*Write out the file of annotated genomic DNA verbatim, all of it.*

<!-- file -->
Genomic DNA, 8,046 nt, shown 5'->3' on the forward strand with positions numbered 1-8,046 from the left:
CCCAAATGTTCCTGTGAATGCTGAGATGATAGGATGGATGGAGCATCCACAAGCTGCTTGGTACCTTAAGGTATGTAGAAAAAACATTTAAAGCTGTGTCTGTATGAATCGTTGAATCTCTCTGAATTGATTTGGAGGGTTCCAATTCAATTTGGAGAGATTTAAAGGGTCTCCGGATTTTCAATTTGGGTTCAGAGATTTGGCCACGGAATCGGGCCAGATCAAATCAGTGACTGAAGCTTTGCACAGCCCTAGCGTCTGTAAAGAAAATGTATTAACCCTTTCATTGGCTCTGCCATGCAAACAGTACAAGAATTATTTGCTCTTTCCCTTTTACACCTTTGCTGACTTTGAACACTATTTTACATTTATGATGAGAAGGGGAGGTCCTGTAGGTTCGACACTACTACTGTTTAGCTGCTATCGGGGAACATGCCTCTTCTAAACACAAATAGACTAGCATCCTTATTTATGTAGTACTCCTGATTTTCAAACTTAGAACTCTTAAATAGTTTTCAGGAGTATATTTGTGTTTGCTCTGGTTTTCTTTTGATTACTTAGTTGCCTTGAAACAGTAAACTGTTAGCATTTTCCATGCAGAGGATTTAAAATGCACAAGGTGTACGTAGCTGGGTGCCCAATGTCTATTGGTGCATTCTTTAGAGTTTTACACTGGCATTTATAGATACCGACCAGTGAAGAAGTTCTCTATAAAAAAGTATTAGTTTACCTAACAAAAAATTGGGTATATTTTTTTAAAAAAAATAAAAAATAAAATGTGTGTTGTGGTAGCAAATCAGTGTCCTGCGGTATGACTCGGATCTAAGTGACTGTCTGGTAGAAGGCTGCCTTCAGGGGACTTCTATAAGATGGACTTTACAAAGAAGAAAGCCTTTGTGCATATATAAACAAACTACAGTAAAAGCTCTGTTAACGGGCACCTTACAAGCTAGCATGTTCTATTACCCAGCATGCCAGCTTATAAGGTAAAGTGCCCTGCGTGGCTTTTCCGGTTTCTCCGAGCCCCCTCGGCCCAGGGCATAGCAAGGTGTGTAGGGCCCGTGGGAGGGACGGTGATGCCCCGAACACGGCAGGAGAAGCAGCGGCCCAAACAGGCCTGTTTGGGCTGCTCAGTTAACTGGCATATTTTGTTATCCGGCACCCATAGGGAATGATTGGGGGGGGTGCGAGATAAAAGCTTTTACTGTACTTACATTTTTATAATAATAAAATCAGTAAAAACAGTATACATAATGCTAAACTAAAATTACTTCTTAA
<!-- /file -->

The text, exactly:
Genomic DNA, 8,046 nt, shown 5'->3' on the forward strand with positions numbered 1-8,046 from the left:
CCCAAATGTTCCTGTGAATGCTGAGATGATAGGATGGATGGAGCATCCACAAGCTGCTTGGTACCTTAAGGTATGTAGAAAAAACATTTAAAGCTGTGTCTGTATGAATCGTTGAATCTCTCTGAATTGATTTGGAGGGTTCCAATTCAATTTGGAGAGATTTAAAGGGTCTCCGGATTTTCAATTTGGGTTCAGAGATTTGGCCACGGAATCGGGCCAGATCAAATCAGTGACTGAAGCTTTGCACAGCCCTAGCGTCTGTAAAGAAAATGTATTAACCCTTTCATTGGCTCTGCCATGCAAACAGTACAAGAATTATTTGCTCTTTCCCTTTTACACCTTTGCTGACTTTGAACACTATTTTACATTTATGATGAGAAGGGGAGGTCCTGTAGGTTCGACACTACTACTGTTTAGCTGCTATCGGGGAACATGCCTCTTCTAAACACAAATAGACTAGCATCCTTATTTATGTAGTACTCCTGATTTTCAAACTTAGAACTCTTAAATAGTTTTCAGGAGTATATTTGTGTTTGCTCTGGTTTTCTTTTGATTACTTAGTTGCCTTGAAACAGTAAACTGTTAGCATTTTCCATGCAGAGGATTTAAAATGCACAAGGTGTACGTAGCTGGGTGCCCAATGTCTATTGGTGCATTCTTTAGAGTTTTACACTGGCATTTATAGATACCGACCAGTGAAGAAGTTCTCTATAAAAAAGTATTAGTTTACCTAACAAAAAATTGGGTATATTTTTTTAAAAAAAATAAAAAATAAAATGTGTGTTGTGGTAGCAAATCAGTGTCCTGCGGTATGACTCGGATCTAAGTGACTGTCTGGTAGAAGGCTGCCTTCAGGGGACTTCTATAAGATGGACTTTACAAAGAAGAAAGCCTTTGTGCATATATAAACAAACTACAGTAAAAGCTCTGTTAACGGGCACCTTACAAGCTAGCATGTTCTATTACCCAGCATGCCAGCTTATAAGGTAAAGTGCCCTGCGTGGCTTTTCCGGTTTCTCCGAGCCCCCTCGGCCCAGGGCATAGCAAGGTGTGTAGGGCCCGTGGGAGGGACGGTGATGCCCCGAACACGGCAGGAGAAGCAGCGGCCCAAACAGGCCTGTTTGGGCTGCTCAGTTAACTGGCATATTTTGTTATCCGGCACCCATAGGGAATGATTGGGGGGGGTGCGAGATAAAAGCTTTTACTGTACTTACATTTTTATAATAATAAAATCAGTAAAAACAGTATACATAATGCTAAACTAAAATTACTTCTTAA